Wayne Lundberg

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Wayne Lundberg
 
Sr. Mfg. Research Engr. 

 

Lindbergh bought his airplane from Ryan in San Diego. Among the Ryan workers was Fred Rohr who would come up with great solutions to smashing aluminum and steel sheets into compound irregular shapes. He created Rohr Industries and built a huge factory in Chula Vista, a few miles south of San Diego. From before the war to the mid 60’s Rohr enjoyed a reputation for being the leaders in smashing thin metals into impossible configurations. They invented a method for exploding charges underwater to force metal skins into molds. They developed a process to use a huge capacitor charge in a spark plug like affair to convert water into pure oxygen and hydrogen and a millionth of a second later explode that concoction to make a water hammer with thousands of tons of pressure to form a part. Rohr, himself, had invented a capstan driven drop hammer to smash parts into shape.

In 1986 Rohr was a billion dollar a year company selling over $600,000.00 worth of nacelles and parts to Boeing in Seattle. They even had a sub-assembly plant next to Boeing for better service.

Then came Robert Daly recently fired from General Dynamics. A short stature, height challenged egomaniac, that to this day defies explanation as to how or why he ever reached management; concocted a cost saving process that excited then CEO Todd and later Goldsmith. Rubbing their hands in mahogany row they contemplated the millions in savings by not spending money on more tooling or systems. Let those who proposed improvements go through this new purchasing system, a dream come true, the Facilities Request process. Anybody wanting a new tool or system must justify it with uncanny and perfect calculations. There will be no guessing here, nothing new, nothing innovative… only the tired and true will ever pass the test!

Twenty two senior manufacturing research engineers, including Gil Cadwell (inventor of explosive fabrication, hydro forming, superplastic forming…. Etc…. etc… etc…) were to be ignored. After all, they only come up with ridiculously new and innovative crap!

I was one of them.

We identified opportunity after opportunity to make more parts with less effort and of better quality every day. Our hands were tied. I personally was reprimanded three times for bypassing the chain of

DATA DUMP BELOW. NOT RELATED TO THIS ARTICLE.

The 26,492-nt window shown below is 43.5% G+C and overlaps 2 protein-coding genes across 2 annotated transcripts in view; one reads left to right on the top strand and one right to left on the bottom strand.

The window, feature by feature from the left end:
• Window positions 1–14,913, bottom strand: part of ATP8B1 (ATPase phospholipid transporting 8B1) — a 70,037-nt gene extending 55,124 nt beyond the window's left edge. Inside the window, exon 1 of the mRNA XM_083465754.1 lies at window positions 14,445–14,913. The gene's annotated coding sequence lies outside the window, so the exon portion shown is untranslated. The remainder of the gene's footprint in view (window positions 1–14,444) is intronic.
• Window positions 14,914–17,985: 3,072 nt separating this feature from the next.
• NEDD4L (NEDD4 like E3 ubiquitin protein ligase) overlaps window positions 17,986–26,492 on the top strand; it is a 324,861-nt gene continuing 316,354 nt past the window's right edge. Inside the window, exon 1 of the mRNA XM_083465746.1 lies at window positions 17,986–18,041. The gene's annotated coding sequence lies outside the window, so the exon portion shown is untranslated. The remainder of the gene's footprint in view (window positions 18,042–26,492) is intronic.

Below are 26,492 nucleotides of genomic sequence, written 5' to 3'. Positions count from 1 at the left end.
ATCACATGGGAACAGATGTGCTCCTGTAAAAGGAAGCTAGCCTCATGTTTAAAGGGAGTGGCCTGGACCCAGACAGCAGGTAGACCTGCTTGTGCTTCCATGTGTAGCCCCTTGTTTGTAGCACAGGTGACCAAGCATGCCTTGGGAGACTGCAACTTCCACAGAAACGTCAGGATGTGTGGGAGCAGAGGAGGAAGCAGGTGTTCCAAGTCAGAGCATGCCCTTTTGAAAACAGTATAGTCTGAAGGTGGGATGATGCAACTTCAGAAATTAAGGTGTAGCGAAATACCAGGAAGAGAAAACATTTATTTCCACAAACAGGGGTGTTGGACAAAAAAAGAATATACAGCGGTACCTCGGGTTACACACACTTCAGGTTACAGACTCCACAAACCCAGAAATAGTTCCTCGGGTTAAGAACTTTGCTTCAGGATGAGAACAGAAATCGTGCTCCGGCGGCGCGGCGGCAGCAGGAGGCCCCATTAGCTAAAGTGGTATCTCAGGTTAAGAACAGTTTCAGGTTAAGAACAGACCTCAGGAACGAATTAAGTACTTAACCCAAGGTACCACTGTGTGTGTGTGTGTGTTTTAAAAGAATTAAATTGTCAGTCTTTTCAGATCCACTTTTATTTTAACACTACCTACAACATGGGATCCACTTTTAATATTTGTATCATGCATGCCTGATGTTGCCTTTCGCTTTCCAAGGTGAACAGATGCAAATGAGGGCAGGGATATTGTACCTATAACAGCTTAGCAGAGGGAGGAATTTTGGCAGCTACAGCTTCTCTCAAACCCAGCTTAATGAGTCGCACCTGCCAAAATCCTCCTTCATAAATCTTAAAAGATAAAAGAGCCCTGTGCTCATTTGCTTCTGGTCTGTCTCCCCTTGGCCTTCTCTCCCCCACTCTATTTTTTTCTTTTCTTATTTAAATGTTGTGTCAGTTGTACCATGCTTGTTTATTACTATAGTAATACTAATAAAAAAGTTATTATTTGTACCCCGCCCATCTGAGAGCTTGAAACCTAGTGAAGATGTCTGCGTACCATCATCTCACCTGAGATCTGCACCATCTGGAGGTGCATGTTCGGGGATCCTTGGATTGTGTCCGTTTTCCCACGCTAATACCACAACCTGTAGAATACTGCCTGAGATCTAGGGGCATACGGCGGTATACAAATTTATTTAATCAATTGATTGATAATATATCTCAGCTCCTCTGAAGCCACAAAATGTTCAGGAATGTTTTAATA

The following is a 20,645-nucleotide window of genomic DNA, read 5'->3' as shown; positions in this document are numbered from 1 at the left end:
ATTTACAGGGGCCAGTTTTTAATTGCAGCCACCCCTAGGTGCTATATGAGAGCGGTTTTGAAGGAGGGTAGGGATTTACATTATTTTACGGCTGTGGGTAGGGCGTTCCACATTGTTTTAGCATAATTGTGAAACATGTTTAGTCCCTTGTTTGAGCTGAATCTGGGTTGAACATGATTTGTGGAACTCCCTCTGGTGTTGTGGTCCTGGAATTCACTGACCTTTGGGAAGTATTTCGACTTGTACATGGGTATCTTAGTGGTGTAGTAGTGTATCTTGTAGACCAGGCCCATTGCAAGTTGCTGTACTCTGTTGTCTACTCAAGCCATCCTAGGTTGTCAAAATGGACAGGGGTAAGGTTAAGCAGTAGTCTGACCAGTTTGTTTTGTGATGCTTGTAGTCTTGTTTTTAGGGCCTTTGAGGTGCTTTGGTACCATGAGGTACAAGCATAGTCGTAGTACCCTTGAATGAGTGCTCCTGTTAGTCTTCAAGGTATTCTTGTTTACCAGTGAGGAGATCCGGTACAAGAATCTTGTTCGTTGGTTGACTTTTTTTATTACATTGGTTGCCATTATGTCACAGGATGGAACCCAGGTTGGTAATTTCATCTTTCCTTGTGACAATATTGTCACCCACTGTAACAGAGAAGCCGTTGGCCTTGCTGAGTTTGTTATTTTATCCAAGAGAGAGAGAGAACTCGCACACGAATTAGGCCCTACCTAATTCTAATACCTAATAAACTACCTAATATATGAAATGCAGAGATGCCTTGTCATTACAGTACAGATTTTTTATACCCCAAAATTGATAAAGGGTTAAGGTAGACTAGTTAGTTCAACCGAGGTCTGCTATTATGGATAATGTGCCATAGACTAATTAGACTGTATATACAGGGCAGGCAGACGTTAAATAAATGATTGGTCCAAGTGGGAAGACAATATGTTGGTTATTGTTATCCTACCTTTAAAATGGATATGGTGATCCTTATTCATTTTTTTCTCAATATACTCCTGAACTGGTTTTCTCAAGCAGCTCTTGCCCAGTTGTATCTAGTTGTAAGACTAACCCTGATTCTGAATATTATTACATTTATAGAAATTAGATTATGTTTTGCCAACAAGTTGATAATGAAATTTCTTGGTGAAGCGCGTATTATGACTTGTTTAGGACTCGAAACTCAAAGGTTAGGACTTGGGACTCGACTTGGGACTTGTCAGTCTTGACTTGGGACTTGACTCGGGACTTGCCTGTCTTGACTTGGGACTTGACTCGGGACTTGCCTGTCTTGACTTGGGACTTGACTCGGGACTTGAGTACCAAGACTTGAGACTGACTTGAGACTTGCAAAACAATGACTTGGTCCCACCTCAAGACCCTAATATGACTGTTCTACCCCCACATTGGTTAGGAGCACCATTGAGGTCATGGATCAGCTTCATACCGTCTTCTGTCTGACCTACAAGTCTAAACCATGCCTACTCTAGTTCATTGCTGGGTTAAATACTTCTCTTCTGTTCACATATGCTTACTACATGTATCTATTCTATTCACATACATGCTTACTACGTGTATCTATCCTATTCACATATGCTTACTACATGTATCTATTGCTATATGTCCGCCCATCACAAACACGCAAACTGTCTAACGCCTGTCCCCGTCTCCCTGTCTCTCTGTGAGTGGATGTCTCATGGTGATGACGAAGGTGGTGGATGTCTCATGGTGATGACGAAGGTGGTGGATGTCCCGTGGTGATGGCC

command to try to reach Mr. Goldsmith with the crazy idea that he, the CEO, really cared about the stockholders, customers and employees of the company.

Let’s end this quick because I’m getting sick.

Boeing tells us that they want the new tube endings to be welded using the newly developed orbital welding techniques. Mantech, our 22 research engineers get the word through the grapevine – not through official channels. We go to bat, find the suppliers, make test runs, come up with quotations from the potential suppliers of machines, supplies, training and implementation. We submit our first Facilities Request form which, in fact, required us to consult with legal. The paper did not move from in basket to action. So we developed a system that one of us would go to the facilities department every morning and see where the request happened to be, and possibly encourage the person holding the request to move it to the next cubby hole. All the while the Boeing representative, parking his car under the only shade tree in the parking lot, would make his appearance at the project manager’s office, only to be told the welding thing was making progress.

Time sometimes has wings and sometimes there is no memory of just how much time went by. But one day we all heard the news: Boeing has taken Rohr off their bid list and will only hold to existing contracts. From one day to the next, Rohr lost 60% of its business because of Robert Daly and his fabulous FR process which was loved, adored and admired by Todd and Goldsmith. May they live to regret it as Rohr was a 12,000 employee company and only months later a meager 1,000 employee company sold almost at auction to BF Goodrich. In disgust, Boeing bought their own facility in Wichita, Kansas. All because of a $60,000 orbital welder that could have been working in days.


Submitted by Wayne Lundberg, 10/27/2012

 

PowerPoint submitted by Wayne Lundberg

Sample Photo 9

Sample Photo 11

The Rohr Aircraft Memories website is owned by Sue Poole. Opinions expressed on these pages are not necessarily those of the site owner. All content is @2006-2014 Sue Poole unless otherwise credited or a vintage reprint. Last updated: 01-05-2014